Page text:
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Exmark Manufacturing Company Inc. v. Briggs & Stratton Corp.

United States District Court, D. Nebraska

December 10, 2018




         This matter is before the Court on the parties' motions in limine, Briggs & Stratton Corporation's (“Briggs”) Filing Nos. 789, and Exmark Manufacturing Company Inc.'s (“Exmark”) motions in Limine Filing No. 794 and No. 5 Filing No. 864.

         I. LAW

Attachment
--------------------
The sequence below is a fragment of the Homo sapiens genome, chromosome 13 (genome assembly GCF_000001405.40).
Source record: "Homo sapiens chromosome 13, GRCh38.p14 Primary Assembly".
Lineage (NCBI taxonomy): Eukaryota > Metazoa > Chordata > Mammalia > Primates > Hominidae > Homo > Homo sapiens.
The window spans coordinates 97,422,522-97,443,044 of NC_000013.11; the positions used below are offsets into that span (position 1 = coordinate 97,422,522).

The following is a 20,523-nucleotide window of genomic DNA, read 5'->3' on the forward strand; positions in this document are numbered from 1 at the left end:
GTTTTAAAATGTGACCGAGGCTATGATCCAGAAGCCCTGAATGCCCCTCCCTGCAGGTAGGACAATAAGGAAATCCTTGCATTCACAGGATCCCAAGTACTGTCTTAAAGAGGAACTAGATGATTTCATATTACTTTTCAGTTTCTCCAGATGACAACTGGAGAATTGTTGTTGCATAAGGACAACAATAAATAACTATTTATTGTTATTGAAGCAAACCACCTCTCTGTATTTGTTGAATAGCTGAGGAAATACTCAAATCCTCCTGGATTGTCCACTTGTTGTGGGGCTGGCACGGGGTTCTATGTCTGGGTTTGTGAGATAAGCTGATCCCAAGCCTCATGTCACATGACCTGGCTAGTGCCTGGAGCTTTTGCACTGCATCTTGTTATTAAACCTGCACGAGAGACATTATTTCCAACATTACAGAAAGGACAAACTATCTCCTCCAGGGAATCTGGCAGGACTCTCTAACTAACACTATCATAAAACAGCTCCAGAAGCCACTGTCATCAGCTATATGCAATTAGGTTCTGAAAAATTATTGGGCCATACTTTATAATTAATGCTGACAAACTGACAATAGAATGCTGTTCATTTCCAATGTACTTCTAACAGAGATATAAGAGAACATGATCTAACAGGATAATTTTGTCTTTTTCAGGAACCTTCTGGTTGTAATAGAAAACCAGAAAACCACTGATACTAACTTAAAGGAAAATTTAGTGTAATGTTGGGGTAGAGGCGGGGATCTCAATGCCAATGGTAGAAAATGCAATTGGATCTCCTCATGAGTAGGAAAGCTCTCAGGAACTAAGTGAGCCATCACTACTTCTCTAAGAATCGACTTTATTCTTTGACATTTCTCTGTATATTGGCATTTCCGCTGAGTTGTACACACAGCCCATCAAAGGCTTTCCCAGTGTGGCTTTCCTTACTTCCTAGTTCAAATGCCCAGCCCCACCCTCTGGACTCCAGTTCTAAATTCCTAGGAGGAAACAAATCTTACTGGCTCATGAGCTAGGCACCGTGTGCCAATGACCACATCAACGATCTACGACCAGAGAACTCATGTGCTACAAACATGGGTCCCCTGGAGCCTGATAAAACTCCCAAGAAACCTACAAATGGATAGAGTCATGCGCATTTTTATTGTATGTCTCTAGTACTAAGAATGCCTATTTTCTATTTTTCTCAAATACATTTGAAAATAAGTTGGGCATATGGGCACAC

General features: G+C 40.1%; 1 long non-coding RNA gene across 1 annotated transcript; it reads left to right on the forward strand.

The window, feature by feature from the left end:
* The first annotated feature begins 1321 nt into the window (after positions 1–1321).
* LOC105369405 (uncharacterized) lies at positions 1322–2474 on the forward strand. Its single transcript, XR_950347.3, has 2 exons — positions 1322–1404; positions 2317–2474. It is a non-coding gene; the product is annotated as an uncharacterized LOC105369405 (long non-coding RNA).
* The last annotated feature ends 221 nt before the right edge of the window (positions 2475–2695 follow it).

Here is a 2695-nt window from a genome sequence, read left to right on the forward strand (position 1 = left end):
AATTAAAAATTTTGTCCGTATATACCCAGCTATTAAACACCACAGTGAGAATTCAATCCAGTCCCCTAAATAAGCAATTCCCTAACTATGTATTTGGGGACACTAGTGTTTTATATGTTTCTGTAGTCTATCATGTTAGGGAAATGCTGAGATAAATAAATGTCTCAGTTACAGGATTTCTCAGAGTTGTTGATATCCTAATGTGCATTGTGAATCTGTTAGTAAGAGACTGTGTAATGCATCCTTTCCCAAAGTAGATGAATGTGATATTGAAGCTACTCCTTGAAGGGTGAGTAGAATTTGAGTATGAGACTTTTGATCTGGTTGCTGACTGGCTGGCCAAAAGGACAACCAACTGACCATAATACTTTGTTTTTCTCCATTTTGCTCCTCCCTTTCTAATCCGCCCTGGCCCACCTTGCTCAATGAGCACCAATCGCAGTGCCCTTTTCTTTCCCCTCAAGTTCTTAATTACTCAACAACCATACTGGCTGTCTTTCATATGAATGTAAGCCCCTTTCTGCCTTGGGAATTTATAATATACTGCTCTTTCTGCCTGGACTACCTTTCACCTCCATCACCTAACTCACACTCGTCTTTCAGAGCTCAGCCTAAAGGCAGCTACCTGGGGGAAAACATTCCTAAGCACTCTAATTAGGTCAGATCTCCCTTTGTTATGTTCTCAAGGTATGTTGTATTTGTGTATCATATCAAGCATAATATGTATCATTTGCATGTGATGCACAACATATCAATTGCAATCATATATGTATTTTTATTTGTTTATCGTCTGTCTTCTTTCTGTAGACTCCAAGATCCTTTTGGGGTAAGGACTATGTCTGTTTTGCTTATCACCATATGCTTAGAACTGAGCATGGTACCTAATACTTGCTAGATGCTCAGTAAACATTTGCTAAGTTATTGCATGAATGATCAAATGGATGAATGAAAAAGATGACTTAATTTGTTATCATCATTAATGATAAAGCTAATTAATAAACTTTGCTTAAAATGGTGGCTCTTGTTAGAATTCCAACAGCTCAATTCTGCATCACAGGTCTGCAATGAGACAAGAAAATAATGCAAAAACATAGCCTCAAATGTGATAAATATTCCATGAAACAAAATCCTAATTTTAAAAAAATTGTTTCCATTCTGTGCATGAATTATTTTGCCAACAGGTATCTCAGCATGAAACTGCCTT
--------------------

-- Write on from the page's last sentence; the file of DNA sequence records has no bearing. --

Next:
Although the motion in limine is an important tool available to the trial judge to ensure the expeditious and evenhanded management of the trial proceedings, performing a gatekeeping function and sharpening the focus for later trial proceedings, some evidentiary submissions, cannot be evaluated accurately or sufficiently by the trial judge in such a procedural environment. Jonasson v. Lutheran Child and Family Servs., 115 F.3d 436, 440 (7th Cir. 1997). A motion in limine is appropriate for “evidentiary submissions that clearly ought not be presented to the jury because they clearly would be inadmissible for any purpose.” Id. In other instances, it is necessary to defer ruling until during trial, when the trial judge can better estimate the impact of the evidence on the jury. Id. The Eighth Circuit has noted that “[e]videntiary rulings made by a trial court during motions in limine are preliminary and may change depending on what actually happens at trial.” Walzer v. St. Joseph State Hosp., 231 F.3d 1108, 1113 (8th Cir. 2000). To the extent that a party challenges the probative value of the evidence, an attack upon the probative sufficiency of evidence relates not to admissibility but to the weight of the evidence and is a matter for the trier of fact to resolve. United States v. Beasley, 102 F.3d 1440, 1451 (8th Cir. 1996).